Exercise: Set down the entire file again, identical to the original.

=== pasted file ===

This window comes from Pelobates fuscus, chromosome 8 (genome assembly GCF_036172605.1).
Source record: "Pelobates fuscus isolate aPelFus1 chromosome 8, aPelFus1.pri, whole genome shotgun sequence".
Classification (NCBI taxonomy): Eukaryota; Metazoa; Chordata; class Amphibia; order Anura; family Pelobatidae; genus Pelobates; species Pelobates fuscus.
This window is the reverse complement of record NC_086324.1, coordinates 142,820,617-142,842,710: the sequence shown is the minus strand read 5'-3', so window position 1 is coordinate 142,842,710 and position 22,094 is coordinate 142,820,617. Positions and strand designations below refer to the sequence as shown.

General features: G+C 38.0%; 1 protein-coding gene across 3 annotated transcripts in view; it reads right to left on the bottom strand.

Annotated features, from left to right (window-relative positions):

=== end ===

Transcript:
This window comes from Pelobates fuscus, chromosome 8 (genome assembly GCF_036172605.1).
Source record: "Pelobates fuscus isolate aPelFus1 chromosome 8, aPelFus1.pri, whole genome shotgun sequence".
Classification (NCBI taxonomy): Eukaryota; Metazoa; Chordata; class Amphibia; order Anura; family Pelobatidae; genus Pelobates; species Pelobates fuscus.
This window is the reverse complement of record NC_086324.1, coordinates 142,820,617-142,842,710: the sequence shown is the minus strand read 5'-3', so window position 1 is coordinate 142,842,710 and position 22,094 is coordinate 142,820,617. Positions and strand designations below refer to the sequence as shown.

General features: G+C 38.0%; 1 protein-coding gene across 3 annotated transcripts in view; it reads right to left on the bottom strand.

Annotated features, from left to right (window-relative positions):